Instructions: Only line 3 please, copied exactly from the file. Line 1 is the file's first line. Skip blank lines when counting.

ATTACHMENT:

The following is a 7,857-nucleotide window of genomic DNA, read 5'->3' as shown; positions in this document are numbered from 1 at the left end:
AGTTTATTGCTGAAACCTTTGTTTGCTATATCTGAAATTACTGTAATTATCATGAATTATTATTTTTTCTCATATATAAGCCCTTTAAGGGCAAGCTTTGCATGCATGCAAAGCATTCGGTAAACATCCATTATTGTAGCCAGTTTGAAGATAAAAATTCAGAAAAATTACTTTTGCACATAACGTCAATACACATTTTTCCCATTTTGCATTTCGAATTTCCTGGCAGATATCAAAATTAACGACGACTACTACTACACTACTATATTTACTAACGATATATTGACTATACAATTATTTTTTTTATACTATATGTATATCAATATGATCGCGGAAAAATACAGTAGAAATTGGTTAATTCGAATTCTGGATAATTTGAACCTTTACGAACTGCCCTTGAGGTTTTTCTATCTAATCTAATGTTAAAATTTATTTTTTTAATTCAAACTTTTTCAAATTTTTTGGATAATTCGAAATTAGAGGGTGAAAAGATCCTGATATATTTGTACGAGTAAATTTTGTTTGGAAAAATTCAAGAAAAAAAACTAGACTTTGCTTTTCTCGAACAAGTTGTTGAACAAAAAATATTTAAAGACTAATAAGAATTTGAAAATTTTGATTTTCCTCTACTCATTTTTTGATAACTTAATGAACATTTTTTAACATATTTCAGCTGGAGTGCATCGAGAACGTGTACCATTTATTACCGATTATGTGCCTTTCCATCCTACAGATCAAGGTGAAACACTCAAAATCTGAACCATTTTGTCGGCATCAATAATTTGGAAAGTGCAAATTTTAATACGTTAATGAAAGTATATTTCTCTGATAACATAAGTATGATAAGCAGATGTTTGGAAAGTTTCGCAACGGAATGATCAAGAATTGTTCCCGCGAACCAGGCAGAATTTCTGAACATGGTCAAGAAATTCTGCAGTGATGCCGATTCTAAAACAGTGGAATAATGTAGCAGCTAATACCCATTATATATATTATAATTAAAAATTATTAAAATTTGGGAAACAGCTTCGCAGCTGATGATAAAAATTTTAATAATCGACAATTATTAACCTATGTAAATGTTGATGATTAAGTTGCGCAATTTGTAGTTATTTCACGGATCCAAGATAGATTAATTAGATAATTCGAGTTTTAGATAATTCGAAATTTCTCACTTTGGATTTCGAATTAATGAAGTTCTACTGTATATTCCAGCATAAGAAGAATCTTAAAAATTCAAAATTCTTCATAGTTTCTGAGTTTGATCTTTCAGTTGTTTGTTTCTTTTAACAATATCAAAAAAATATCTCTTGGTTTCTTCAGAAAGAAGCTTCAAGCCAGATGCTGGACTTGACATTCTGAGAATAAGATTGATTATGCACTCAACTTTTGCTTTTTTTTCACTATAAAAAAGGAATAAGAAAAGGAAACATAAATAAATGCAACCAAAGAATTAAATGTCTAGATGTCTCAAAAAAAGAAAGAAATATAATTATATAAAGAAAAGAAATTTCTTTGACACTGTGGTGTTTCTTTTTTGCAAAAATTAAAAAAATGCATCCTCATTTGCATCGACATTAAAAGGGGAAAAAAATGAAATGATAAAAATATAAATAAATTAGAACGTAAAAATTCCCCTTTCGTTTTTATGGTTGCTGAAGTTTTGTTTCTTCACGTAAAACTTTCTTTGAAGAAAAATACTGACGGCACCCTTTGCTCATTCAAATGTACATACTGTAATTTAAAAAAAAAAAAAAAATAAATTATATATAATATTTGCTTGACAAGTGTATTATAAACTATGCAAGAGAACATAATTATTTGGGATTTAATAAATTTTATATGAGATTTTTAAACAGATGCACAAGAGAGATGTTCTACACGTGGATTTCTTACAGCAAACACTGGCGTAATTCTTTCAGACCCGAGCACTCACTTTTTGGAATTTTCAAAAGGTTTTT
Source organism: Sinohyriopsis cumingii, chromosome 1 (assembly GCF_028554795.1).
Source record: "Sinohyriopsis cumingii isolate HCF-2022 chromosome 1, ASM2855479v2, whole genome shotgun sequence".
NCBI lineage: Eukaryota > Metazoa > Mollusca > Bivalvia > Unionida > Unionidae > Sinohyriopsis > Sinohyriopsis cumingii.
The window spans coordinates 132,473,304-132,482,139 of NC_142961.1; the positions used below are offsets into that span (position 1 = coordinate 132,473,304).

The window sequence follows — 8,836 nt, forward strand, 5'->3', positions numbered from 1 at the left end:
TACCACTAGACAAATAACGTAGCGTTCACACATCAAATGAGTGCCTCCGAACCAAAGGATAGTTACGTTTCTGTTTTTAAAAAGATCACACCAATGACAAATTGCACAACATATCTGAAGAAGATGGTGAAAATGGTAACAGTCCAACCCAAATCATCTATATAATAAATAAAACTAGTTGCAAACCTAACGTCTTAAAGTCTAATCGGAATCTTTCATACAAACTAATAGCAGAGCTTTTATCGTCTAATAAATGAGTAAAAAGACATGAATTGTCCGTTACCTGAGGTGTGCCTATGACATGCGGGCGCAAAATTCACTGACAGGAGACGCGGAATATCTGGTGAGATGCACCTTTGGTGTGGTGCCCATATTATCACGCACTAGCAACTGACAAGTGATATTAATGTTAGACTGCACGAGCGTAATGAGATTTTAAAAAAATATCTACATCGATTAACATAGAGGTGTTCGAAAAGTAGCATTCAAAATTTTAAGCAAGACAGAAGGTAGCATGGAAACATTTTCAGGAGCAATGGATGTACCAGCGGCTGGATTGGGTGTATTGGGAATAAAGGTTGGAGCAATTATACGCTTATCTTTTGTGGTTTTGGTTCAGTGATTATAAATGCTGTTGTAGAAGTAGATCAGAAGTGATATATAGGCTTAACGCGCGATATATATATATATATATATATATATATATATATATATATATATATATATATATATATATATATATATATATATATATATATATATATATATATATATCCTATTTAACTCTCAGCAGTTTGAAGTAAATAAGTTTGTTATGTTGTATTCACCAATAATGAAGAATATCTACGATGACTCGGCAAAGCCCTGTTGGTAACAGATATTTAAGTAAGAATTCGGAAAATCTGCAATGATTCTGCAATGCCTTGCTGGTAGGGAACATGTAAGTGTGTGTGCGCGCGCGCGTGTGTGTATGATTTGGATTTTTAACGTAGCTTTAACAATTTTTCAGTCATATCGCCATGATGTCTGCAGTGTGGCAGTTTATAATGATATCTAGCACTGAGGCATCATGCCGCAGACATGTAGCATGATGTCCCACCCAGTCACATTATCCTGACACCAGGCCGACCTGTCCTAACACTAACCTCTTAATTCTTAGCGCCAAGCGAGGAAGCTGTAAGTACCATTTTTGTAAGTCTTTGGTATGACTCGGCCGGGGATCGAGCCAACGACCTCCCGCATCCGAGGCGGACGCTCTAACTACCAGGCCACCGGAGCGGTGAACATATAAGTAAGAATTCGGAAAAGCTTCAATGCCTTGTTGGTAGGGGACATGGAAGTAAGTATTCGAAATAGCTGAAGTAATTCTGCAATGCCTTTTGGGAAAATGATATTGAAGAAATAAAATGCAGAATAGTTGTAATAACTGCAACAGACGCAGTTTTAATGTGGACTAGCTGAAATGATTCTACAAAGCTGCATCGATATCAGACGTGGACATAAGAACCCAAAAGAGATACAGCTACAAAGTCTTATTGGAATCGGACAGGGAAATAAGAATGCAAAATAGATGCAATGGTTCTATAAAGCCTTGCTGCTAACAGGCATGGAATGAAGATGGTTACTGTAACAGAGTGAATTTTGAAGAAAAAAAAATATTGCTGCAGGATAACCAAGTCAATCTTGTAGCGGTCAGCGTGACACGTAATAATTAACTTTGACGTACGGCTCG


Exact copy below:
Source organism: Sinohyriopsis cumingii, chromosome 1 (assembly GCF_028554795.1).